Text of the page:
KTH Royal Institute of Technology: Survey says KTH graduates among world’s most employable

“These numbers show that KTH graduates are valued where it counts—in solving societies’ needs over a wide range of sectors,” says KTH President Sigbritt Karlsson. “That demand reflects the quality and relevance of the education at KTH.”

QS reports an employment rate of 81.2 for KTH, which refers to the percentage of those hired within 12 months of graduation, according to QS’s calculations.

Employment rate is one of the five weighted indicators on which the QS rankings are based. These rely on data reported by the universities as well as a survey of 75,000 employers who were asked to identify those which produce “the most competent, innovative, effective graduates”. In response to that survey KTH appears in the upper range, with a rating of 65 out of 100.

KTH Deputy President Mikael Östling seen speaking in meeting
KTH Deputy President Mikael Östling (Photo: Håkan Lindgren)
Relationships with industry
KTH ranks in the 78th percentile in “Employer to student connections”, and it scores 57.1 percent in “Partnerships with employers”, a composite of work placement-related partnerships and a review of Elsevier’s Scopus database to identify successful industry-university research collaborations.

“Employability for KTH graduates is very important for us, and it’s encouraging to see this result,” says KTH Deputy President Mikael Östling. “We can see our achievements, and where we can do even better. We think KTH can steadily improve its position in this ranking.”

With its already extensive partnerships in industry, Östling says he sees potential for KTH to reach even higher. Another area where he says KTH is well-positioned for further improvement is in “Alumni outcomes”, in which KTH’s 56.5 percent score reflects the university’s influence in its graduates’ career development.

“We are continuously building on our alumni network, and improving considerably with new ideas to stimulate the community and maintain strong contact with KTH,” Östling says.

Industry and alumni connections
One beneficiary of alumni connections at KTH is recent graduate Aleks Durowicz, who landed a job as a business consultant with Affingo in Stockholm within a few months of earning her MSc in Industrial Engineering and Management.

“I was recommended by a graduate whom I knew from my programme,” Durowicz says. “This company understands that students from KTH know what they need to know to in order to do this job, so it’s very easy for them to recruit from industrial engineering students at KTH.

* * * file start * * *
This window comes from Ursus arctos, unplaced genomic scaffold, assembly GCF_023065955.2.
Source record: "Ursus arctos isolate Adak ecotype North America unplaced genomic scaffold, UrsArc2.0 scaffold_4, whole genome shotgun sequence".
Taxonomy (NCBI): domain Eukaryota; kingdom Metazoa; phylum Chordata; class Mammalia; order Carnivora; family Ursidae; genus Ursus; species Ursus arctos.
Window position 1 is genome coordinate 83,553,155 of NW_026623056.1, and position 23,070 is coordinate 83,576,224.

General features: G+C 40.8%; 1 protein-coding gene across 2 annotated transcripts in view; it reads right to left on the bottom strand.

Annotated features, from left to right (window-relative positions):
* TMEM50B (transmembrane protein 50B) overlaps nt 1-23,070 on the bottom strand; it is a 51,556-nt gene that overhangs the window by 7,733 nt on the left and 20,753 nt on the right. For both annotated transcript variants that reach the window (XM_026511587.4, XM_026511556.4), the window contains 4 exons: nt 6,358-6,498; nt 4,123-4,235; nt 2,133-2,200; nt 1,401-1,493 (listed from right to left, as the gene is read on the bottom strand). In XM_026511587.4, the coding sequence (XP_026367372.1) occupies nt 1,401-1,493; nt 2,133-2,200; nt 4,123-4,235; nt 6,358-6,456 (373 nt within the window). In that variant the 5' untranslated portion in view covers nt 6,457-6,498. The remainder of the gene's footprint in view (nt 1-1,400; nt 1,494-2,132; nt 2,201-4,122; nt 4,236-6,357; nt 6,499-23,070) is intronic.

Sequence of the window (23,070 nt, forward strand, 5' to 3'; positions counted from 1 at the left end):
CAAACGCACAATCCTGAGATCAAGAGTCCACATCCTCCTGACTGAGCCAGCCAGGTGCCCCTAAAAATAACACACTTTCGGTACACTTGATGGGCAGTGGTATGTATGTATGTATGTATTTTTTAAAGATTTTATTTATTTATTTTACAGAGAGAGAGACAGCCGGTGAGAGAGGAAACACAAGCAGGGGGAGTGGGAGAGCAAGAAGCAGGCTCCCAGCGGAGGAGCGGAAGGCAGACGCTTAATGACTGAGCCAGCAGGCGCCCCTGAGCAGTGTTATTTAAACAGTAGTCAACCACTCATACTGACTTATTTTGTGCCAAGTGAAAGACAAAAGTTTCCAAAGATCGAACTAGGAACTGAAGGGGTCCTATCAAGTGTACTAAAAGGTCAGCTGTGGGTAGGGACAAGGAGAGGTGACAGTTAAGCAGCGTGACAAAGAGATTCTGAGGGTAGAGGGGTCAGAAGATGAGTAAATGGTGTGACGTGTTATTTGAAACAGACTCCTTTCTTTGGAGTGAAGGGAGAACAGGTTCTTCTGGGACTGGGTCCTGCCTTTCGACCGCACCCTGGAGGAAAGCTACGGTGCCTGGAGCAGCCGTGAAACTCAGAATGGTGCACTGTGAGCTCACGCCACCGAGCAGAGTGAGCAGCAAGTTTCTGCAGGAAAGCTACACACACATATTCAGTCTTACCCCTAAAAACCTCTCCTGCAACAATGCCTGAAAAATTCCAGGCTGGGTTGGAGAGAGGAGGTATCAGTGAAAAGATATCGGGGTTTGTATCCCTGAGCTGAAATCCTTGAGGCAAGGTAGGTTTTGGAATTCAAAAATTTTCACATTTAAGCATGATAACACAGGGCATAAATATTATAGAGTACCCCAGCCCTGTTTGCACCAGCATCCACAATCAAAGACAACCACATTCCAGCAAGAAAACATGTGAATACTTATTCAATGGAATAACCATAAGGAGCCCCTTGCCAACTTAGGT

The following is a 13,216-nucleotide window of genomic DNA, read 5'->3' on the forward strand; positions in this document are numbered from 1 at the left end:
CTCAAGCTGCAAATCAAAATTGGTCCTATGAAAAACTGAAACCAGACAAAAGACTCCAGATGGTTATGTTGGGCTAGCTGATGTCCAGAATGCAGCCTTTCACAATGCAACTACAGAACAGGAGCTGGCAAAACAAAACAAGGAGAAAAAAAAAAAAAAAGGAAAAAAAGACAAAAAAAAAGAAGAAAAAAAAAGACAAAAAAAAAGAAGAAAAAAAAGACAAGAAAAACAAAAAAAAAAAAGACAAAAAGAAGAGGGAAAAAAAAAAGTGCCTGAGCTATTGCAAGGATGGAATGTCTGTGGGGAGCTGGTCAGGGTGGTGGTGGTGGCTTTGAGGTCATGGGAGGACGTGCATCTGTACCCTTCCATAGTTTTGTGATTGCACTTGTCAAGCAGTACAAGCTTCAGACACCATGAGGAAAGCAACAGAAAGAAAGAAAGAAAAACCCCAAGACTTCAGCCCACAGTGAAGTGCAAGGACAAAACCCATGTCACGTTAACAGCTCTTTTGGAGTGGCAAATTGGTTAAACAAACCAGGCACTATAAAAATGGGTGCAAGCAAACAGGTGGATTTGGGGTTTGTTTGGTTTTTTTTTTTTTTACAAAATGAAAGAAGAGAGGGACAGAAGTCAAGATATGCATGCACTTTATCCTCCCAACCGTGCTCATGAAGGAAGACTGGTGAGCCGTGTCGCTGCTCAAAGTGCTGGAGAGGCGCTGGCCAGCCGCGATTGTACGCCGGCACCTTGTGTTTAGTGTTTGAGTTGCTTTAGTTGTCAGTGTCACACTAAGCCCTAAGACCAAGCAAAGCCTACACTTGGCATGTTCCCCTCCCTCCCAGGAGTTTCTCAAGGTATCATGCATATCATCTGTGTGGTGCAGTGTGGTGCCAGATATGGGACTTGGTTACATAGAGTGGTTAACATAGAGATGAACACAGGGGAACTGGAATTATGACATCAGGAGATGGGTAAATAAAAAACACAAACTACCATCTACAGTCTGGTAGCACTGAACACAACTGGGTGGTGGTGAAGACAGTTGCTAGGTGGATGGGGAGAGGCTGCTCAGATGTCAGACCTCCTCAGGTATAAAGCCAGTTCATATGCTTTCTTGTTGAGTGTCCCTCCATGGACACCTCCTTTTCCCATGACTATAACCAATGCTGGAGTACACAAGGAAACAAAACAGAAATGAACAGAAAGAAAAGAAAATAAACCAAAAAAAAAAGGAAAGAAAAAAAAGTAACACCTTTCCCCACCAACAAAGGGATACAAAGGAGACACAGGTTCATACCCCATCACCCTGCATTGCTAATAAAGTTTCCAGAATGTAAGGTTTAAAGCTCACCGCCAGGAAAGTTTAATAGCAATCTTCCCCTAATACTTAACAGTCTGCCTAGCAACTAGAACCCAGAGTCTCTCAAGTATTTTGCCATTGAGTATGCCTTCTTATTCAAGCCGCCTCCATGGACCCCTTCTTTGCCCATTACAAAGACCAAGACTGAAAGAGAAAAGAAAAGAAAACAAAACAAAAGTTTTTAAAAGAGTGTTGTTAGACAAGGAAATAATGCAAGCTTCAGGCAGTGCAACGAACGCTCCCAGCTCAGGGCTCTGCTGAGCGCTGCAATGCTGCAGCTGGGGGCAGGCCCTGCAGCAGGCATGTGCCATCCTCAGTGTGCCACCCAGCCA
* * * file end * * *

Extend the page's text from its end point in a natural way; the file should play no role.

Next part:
“There are many KTH alumni working here and it was natural for them—you’re a good fit, you have the good experience, the good knowledge base,” she says.

Degree projects with the university’s partners also contribute to the employability ranking. Alumnus Bhargav Kumar credits two industrial connections in his programme for enabling him to gain a position as project logistics site coordinator at Northvolt—a sustainable battery manufacturer.

In completing his master’s in Production Engineering and Management, he worked on quality assurance methods at Scania, and he did his master’s thesis on internal logistics at Volvo Construction Equipment.

“The collaboration my programme had with industries was definitely important,” Kumar says. “The master’s programme in Production Engineering and Management at KTH is well-recognized and provided an overview of what production engineering is about. I got very good idea of the different functions in an industry, the understanding of how they interact and collaborate.”

Appreciation for tech
Technical universities are well-represented in the rankings—where MIT holds the top spot worldwide, and the only institutions in Sweden that made the top 100 are technical universities (KTH and Chalmers University of Technology, #83).

I think society is gaining a higher appreciation of what is going on in technical universities,” Östling says. “It’s not only tech—it’s tech combined with vital challenges.”

Östling says the rankings provide yet another sign that KTH is addressing a wider scope of priorities, namely, digitalization, sustainability, equality and internationalization.

“We need the technology, but we also need the technology people to be realizing the societal challenges, in how we communicate and how we are interacting.”